Other features and advantages of the invention will be apparent from the following detailed description, and from the claims.
The invention relates to methods of decreasing cell proliferation (e;g., cancer treatment) in a mammal by administering a THC derivative to the mammal. These THC derivatives (e.g., the compounds defined by Formula I) have reduced or no psychoactivity and do not bind to the CB 1 receptor. Such THC derivatives are known and can be synthesized (see, e.g., U.S. Pat. No. 5,338,753: Burstein et al., J. Medicinal Chem. 35:3185-3141, 1992; and Burstein, Pharmacol. Ther. 82:87-96, 1999).
The THC derivative can be administered via any appropriate route, e.g. intravenously, intraarterially, topically, by injection, intraperitoneally, intrapleurally, orally, subcutaneously, intramuscularly, sublingually, intraepidermally, or rectally. It can be formulated as a solution, suspension, suppository, tablet, granules, powder, capsules, ointment, or cream. In the preparation of these pharmaceuticals, a solvent (e.g., water or physiological saline), solubilizing agent (e.g., ethanol, Polysorbates, or Cremophor EL7), agent for making isotonicity, preservative, antioxidizing agent, excipient (e.g., lactose, starch, crystalline cellulose, mannitol, maltose, calcium hydrogen phosphate, light silicic acid anhydride, or calcium carbonate), binder (e.g., starch, polyvinylpyrrolidone, hydroxypropyl cellulose, ethyl cellulose, carboxy methyl cellulose, or gum arabic), lubricant (e.g., magnesium stearate, talc, or hardened oils), or stabilizer (e.g., lactose, mannitol, maltose, polysorbates, macrogols, or polyoxyethylene hardened castor oils) can be added. If necessary, glycerin, dimethylacetarnide, 70% sodium lactate, a surfactant, or a basic substance such as sodium hydroxide, ethylenediamine, ethanolamine, sodium bicarbonate, arginine, meglumine, or trisaminomethane is added. Pharmaceutical preparations such as solutions, tablets granules or capsules can be formed with these components. Compositions for slow release of the compound can be formed as described in U.S. Pat. No. 4,880,830.
The dose of the compounds of the present invention is determined in consideration of the results of animal experiments and various conditions. More specific doses obviously vary depending on the administration method, the condition of the subject such as age, body weight, sex, sensitivity, food eaten, dosage intervals, medicines administered in combination, and the source, seriousness, and degree of the affliction. The optimal dose and the administration frequency under a given condition must be determined by the appropriate dosage test of a medical specialist based on the aforementioned guide.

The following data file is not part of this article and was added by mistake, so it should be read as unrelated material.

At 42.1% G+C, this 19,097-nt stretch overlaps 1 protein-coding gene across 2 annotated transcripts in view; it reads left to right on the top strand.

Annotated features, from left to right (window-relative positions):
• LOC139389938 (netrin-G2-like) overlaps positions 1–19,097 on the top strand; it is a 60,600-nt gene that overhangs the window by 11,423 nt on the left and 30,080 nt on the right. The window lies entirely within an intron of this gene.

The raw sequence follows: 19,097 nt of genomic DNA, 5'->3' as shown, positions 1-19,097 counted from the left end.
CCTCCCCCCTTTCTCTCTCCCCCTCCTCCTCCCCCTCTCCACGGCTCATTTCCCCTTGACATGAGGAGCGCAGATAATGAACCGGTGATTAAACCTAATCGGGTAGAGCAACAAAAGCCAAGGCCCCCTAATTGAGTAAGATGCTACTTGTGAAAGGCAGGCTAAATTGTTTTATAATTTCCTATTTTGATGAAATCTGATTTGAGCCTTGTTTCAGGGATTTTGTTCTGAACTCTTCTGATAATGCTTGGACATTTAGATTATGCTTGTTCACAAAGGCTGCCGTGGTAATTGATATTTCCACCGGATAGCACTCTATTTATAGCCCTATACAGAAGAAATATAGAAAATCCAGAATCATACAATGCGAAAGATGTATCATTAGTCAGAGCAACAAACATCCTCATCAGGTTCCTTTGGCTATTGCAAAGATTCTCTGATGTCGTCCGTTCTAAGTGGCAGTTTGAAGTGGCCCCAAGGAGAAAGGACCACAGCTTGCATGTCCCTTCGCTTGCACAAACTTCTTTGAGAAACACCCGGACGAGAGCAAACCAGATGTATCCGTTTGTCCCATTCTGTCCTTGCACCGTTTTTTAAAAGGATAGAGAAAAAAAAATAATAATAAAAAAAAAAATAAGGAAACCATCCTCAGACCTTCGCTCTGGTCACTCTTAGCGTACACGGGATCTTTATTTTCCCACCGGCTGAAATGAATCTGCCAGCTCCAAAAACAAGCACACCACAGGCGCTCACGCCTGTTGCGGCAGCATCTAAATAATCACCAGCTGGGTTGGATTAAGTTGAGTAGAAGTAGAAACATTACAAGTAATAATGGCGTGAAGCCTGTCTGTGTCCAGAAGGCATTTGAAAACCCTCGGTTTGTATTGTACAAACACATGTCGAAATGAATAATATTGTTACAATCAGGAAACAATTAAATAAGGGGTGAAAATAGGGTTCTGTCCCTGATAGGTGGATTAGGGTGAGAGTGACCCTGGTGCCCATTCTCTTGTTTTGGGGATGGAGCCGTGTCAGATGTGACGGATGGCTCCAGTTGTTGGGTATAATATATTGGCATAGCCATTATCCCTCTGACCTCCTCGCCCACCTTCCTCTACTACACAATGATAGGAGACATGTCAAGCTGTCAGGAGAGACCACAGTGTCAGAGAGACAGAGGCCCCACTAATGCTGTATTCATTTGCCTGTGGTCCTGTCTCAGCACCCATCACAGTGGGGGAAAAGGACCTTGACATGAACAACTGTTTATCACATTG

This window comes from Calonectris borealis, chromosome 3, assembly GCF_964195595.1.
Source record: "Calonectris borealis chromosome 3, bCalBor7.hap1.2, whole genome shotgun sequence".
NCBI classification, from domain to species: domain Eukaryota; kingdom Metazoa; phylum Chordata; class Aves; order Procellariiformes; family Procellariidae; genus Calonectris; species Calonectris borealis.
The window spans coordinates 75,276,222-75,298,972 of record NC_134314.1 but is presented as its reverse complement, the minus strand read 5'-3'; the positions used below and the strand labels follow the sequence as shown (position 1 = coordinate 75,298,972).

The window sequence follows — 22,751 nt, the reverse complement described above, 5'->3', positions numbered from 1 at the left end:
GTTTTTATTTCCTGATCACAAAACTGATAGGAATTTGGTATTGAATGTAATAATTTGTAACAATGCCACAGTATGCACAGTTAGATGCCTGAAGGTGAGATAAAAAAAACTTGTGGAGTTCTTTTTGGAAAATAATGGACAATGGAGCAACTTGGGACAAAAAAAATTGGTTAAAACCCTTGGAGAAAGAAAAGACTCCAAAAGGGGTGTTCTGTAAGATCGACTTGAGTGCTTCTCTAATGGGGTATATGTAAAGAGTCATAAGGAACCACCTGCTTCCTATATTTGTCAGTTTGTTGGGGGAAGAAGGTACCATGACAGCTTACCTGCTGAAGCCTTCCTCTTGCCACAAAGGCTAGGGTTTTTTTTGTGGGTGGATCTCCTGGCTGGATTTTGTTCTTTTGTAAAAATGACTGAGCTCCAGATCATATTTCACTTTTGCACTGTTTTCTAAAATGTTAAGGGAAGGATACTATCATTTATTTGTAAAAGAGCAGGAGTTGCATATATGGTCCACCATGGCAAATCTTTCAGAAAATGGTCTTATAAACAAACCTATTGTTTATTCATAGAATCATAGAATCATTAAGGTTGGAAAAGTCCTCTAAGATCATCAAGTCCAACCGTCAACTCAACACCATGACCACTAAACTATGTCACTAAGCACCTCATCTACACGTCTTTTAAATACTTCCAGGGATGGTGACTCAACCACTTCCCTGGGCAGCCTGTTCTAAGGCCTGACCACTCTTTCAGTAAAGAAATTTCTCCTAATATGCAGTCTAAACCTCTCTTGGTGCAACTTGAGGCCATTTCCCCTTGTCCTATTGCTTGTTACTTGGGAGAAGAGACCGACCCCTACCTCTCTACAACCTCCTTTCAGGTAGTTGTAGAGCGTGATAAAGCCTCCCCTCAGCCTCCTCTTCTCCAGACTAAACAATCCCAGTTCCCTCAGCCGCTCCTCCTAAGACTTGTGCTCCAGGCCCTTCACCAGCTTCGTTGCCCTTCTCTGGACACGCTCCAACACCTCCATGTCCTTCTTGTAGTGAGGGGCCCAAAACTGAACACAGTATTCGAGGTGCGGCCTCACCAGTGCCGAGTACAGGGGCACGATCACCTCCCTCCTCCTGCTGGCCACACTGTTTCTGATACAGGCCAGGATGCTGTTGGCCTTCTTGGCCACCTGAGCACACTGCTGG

Before administration into humans, THC derivatives can be tested for biological activity (i.e., ability to decrease cell proliferation) both in vitro or in vivo. In vitro testing can be performed as described in the example below, a well as described in Marshall et al., Growth Reg. 5:69-84, 1995. In vivo animal models for tumor growth are well known, such as described in Nagane et al., Cancer Res. 60:847-53, 2000; and Price et al., Clin. Cancer Res. 5:845-54, 1999.
The invention will be further described in the following example, which does not limit the scope of the invention defined by the claims. The example below illustrates the use of 1′,1′-dimethylheptyl-Δ8-THC11-oic acid (also known as CT3 and ajulemic acid) in decreasing cell proliferation.
Materials and Methods
Cells and materials. C6 glioma and U87 glioma cells were obtained from ATCC (Manassas, Va.). Other human lines were harvested and maintained in the Cancer Center Tumor Bank. WI38 cells were obtained from the Tissue Culture Facility of the University of Massachusetts Medical Center (Worcester, Mass.). All chemicals and solvents were obtained from Sigma-Aldrich (St. Louis, Mo.) unless indicated otherwise. THC and THC-11-oic acid were supplied by NIDA. Ajulemic acid was synthesized as described in Burstein et al., J. Medicinal Chem. 35:3185-3141, 1992.
Cell proliferation assays. In vitro changes in the number of cells were measured using the MTT assay as described in Marshall et al., Growth Reg. 5:69-84, 1995.
Flow cytometry/cell cycle analysis. For flow cytometry, cells were grown in low serum (0.5%) for two days to synchronize cells in G0/G1, after which they were placed in high serum (10%) for two days. The cells were then labeled with propidium iodide and fixed in 4% paraformaldehyde. Cells were examined using a MoFlo Facs sorter for DNA content.
Lipid incorporation assay. Cells were treated as follows. Monolayers of C-6 cells were prepared in 24 well culture dishes as described above. Carboxy labelled 14C-arachidonic acid (150,000 dpm/well) obtained from ARC, St. Louis. Mo. (specific activity of 55 mCi/mmol) was added to each monolayer and incubated for 2 hours. Treatment with the indicated cannabinoid was initiated by the addition of the drug in 10 μl of DMSO to 1 ml of the culture medium covering each monolayer. Treatment was continued for 48 hours, except as indicated otherwise. After this incubation, the media were removed and discarded. After washing twice, each time with 1 ml PBS, the cellular lipids were extracted for 1 hour with 0.5 ml of absolute ethanol at room temperature. All treatments were performed in quadruplicate. Controls cells were treated identically, except that no cannabinoid was present.